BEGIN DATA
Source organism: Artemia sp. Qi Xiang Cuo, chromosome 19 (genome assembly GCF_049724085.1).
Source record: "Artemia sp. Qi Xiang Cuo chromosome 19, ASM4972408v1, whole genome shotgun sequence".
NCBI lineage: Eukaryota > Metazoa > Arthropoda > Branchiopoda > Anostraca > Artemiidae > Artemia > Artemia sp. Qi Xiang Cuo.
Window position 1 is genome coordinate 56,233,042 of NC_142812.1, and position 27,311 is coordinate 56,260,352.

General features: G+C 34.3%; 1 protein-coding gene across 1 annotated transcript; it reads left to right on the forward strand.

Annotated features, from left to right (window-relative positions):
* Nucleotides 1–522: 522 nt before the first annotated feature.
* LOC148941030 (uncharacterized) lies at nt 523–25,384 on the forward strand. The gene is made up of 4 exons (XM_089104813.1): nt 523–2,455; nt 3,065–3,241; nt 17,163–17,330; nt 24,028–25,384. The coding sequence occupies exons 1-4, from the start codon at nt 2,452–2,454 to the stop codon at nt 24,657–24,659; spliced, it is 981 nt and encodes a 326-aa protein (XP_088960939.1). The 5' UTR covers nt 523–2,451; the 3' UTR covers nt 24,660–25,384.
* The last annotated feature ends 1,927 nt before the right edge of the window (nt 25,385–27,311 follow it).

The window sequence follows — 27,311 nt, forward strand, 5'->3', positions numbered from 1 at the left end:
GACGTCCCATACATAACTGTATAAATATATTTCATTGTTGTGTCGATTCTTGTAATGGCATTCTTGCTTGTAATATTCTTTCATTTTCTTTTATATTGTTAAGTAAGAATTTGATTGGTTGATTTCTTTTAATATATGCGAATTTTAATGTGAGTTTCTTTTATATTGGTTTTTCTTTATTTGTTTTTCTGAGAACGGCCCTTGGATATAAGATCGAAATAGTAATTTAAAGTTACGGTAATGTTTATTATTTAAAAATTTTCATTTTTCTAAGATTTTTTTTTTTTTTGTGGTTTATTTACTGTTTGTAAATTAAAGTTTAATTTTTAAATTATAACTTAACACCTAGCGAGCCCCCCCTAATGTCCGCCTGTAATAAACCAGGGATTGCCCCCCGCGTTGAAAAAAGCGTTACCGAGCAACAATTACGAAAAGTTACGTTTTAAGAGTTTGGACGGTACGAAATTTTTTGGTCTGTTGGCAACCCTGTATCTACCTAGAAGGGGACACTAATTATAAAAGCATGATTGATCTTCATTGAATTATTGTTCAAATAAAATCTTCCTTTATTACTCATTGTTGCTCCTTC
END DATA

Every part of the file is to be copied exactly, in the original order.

Source organism: Artemia sp. Qi Xiang Cuo, chromosome 19 (genome assembly GCF_049724085.1).
Source record: "Artemia sp. Qi Xiang Cuo chromosome 19, ASM4972408v1, whole genome shotgun sequence".
NCBI lineage: Eukaryota > Metazoa > Arthropoda > Branchiopoda > Anostraca > Artemiidae > Artemia > Artemia sp. Qi Xiang Cuo.
Window position 1 is genome coordinate 56,233,042 of NC_142812.1, and position 27,311 is coordinate 56,260,352.

General features: G+C 34.3%; 1 protein-coding gene across 1 annotated transcript; it reads left to right on the forward strand.

Annotated features, from left to right (window-relative positions):
* Nucleotides 1–522: 522 nt before the first annotated feature.
* LOC148941030 (uncharacterized) lies at nt 523–25,384 on the forward strand. The gene is made up of 4 exons (XM_089104813.1): nt 523–2,455; nt 3,065–3,241; nt 17,163–17,330; nt 24,028–25,384. The coding sequence occupies exons 1-4, from the start codon at nt 2,452–2,454 to the stop codon at nt 24,657–24,659; spliced, it is 981 nt and encodes a 326-aa protein (XP_088960939.1). The 5' UTR covers nt 523–2,451; the 3' UTR covers nt 24,660–25,384.
* The last annotated feature ends 1,927 nt before the right edge of the window (nt 25,385–27,311 follow it).

The window sequence follows — 27,311 nt, forward strand, 5'->3', positions numbered from 1 at the left end:
GACGTCCCATACATAACTGTATAAATATATTTCATTGTTGTGTCGATTCTTGTAATGGCATTCTTGCTTGTAATATTCTTTCATTTTCTTTTATATTGTTAAGTAAGAATTTGATTGGTTGATTTCTTTTAATATATGCGAATTTTAATGTGAGTTTCTTTTATATTGGTTTTTCTTTATTTGTTTTTCTGAGAACGGCCCTTGGATATAAGATCGAAATAGTAATTTAAAGTTACGGTAATGTTTATTATTTAAAAATTTTCATTTTTCTAAGATTTTTTTTTTTTTTGTGGTTTATTTACTGTTTGTAAATTAAAGTTTAATTTTTAAATTATAACTTAACACCTAGCGAGCCCCCCCTAATGTCCGCCTGTAATAAACCAGGGATTGCCCCCCGCGTTGAAAAAAGCGTTACCGAGCAACAATTACGAAAAGTTACGTTTTAAGAGTTTGGACGGTACGAAATTTTTTGGTCTGTTGGCAACCCTGTATCTACCTAGAAGGGGACACTAATTATAAAAGCATGATTGATCTTCATTGAATTATTGTTCAAATAAAATCTTCCTTTATTACTCATTGTTGCTCCTTC